After all, Salak (1.94 goals against average) had better numbers than Emery (4.54) and simply looked better during the exhibition season. But that’s assuming the backup goalie competition was truly wide open.
It probably wasn’t. And that’s OK.
The Hawks will talk publicly about their decision over the next couple days but it’s obvious this was Emery’s job to lose and actual preseason results meant little. If he had been god-awful, that’s a different story. He wouldn’t be here. If he couldn’t handle it physically, he wouldn’t be here. But more than likely, Emery proved what they wanted him to prove. He can move and stop some pucks and, for now, stay healthy.
One thing is for sure, no one should be completely judged on a couple of preseason games with different players coming in and out of the lineup. And a weird goal, like the one Emery gave up when he came way out of his net Friday night against Pittsburgh, shouldn’t matter either. If everything was equal -- as in both players were of the same age, same experience, same contract status, same everything -- then maybe it does come down to a few games in the preseason.
But the fact of the matter is, as easily as you can make a case against Emery, you could make a case for him. None better is that this way the Hawks keep both Emery and Salak in the organization.
If they had chosen Salak as the backup, Emery would be looking for work elsewhere. Maybe he would have come back with his tail between his legs, looking for a two-way contract starting in the minors. But there was no guarantee of that.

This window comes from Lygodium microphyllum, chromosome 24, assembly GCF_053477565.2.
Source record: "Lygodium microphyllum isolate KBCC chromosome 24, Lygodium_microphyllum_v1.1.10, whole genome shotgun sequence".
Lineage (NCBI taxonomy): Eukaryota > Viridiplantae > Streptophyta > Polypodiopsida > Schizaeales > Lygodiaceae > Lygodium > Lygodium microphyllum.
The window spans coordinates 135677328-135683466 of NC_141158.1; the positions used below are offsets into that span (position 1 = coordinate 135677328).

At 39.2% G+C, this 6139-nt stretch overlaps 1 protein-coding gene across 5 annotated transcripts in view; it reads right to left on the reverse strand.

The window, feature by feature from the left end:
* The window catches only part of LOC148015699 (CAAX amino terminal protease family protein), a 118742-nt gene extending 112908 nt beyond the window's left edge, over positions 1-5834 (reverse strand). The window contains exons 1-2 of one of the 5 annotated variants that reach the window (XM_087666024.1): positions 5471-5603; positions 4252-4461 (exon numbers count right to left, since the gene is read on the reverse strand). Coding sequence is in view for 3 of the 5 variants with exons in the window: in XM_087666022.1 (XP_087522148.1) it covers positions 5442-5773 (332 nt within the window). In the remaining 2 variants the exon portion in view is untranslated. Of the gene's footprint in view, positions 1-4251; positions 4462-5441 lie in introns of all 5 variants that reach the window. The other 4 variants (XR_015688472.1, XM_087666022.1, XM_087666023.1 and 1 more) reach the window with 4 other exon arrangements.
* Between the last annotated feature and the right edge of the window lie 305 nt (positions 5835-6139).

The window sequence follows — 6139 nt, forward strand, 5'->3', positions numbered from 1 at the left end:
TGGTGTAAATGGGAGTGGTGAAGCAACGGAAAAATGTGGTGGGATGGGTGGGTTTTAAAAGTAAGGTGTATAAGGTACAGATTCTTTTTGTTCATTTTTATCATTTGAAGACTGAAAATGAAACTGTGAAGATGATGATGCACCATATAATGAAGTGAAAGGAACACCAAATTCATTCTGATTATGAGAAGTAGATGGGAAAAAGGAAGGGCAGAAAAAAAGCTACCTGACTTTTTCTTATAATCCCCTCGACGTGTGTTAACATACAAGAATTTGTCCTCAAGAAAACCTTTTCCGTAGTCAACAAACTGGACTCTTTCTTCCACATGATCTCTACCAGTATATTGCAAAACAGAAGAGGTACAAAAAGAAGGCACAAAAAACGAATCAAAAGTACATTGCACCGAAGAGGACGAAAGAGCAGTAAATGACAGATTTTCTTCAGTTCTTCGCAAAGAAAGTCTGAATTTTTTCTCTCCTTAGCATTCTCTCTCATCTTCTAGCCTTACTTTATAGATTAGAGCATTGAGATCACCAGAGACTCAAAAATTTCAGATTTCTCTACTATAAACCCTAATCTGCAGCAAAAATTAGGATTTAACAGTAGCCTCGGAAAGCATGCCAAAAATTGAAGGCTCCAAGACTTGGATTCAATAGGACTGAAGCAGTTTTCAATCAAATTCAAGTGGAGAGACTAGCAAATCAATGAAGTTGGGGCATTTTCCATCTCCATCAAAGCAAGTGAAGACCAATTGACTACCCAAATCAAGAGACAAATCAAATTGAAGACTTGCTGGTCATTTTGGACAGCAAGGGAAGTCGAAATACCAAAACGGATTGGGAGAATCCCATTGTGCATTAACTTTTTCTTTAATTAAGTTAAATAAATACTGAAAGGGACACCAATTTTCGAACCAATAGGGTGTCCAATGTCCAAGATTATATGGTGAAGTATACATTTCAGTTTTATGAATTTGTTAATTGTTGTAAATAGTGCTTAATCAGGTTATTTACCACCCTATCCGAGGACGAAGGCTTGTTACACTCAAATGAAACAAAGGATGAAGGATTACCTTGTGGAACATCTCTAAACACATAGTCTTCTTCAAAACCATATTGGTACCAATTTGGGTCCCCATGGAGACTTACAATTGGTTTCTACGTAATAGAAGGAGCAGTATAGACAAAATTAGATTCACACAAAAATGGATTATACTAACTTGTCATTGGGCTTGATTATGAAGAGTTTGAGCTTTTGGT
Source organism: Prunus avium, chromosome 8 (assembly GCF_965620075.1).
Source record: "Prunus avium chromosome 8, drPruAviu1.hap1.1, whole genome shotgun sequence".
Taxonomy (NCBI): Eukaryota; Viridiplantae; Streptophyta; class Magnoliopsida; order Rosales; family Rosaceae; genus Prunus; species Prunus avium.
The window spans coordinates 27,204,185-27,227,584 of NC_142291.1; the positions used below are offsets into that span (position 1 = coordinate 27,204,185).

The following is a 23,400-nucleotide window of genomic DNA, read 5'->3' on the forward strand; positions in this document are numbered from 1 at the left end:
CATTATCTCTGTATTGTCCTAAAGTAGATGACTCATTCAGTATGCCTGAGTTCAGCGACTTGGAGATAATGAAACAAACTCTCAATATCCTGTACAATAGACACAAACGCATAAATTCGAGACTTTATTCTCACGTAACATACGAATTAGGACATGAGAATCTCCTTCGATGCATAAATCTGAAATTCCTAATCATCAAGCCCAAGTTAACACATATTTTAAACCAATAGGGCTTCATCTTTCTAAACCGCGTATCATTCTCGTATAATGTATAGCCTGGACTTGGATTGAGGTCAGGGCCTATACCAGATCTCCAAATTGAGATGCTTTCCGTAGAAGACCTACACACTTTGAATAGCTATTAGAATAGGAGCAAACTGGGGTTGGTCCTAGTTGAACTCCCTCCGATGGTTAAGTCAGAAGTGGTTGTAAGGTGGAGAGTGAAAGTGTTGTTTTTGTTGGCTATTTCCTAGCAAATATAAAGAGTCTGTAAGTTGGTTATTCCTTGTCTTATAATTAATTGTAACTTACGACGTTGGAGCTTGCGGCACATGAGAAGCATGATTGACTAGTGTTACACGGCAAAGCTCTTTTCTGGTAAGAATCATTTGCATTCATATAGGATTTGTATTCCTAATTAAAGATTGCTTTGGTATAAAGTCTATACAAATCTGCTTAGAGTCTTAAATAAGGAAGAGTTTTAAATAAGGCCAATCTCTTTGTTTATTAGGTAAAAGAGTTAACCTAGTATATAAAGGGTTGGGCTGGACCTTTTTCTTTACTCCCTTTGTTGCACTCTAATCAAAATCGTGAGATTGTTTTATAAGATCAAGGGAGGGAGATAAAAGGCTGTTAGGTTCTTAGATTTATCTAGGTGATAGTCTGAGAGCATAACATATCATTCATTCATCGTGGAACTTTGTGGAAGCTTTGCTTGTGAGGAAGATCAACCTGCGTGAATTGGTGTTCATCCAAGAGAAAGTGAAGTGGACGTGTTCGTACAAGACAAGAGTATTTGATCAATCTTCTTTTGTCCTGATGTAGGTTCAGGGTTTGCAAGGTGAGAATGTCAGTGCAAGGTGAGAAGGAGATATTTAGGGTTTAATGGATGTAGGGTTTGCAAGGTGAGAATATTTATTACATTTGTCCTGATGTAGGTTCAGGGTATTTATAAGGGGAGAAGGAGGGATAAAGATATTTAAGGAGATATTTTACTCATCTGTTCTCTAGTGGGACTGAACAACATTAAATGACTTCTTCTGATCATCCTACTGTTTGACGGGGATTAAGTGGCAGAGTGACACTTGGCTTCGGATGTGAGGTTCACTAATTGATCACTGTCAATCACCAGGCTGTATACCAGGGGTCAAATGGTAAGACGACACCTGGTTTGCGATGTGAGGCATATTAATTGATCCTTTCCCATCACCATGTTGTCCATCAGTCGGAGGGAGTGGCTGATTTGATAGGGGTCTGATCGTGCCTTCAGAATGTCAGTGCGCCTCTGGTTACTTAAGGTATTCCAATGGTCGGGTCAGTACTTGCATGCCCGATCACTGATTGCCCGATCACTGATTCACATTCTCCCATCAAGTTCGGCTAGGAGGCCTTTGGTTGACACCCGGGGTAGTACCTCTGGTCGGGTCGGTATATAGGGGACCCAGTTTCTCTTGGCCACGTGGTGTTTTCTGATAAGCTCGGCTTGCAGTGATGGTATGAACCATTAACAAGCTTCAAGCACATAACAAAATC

This way Salak gets some playing time and the Hawks get a veteran goalie who, theoretically, can handle not playing weeks at a time. And if things go south for Emery then Salak should be ready. Despite being in different leagues, the two are still competing. Nothing brings out the best in players more than that.
As Hawks’ nation has seen over the last two years, goalie decisions are a fluid situation. But that’s only OK if there is some cushion in the standings. Maybe if the Hawks had gone to Corey Crawford as the starter earlier last season they wouldn’t have had to battle to the final day of the season to get into the playoffs. The point is, the back-up goalie position doesn’t sound like an important one, but when you consider he’ll likely play in at least 20 games, that’s 40 points at stake. Sounds more important now, doesn’t it?
You have to wonder if Blackhawks owner Rocky Wirtz has thought for a moment about the checks he’ll sign every two weeks to four different goaltenders -- no matter where they play. Crawford, Salak, Cristobal Huet and now Emery will make good money, but only two can play for the Hawks. All have one-way deals, meaning they will get paid the same NHL salary whether they play for the Hawks, in the minors, on injured reserve, in Europe or anywhere else.
Think about that, four goalies employed by the Hawks all making at least $600,000. If you care about these matters the question should be: Why did the Hawks give Salak a one-way deal? Did they have to entice him to leave Europe with a one-way deal? Did he really want to stay there rather than play and get paid in the best league in the world? Well, eventually play in the best league -- for now he’s in Rockford. Anyway, the answer to those questions should only be the owner’s concern.
The rest of the masses just want to know if Emery can stop the puck enough to win some games. And if he doesn’t, when will a switch be made? The good news is we’ll find out soon enough.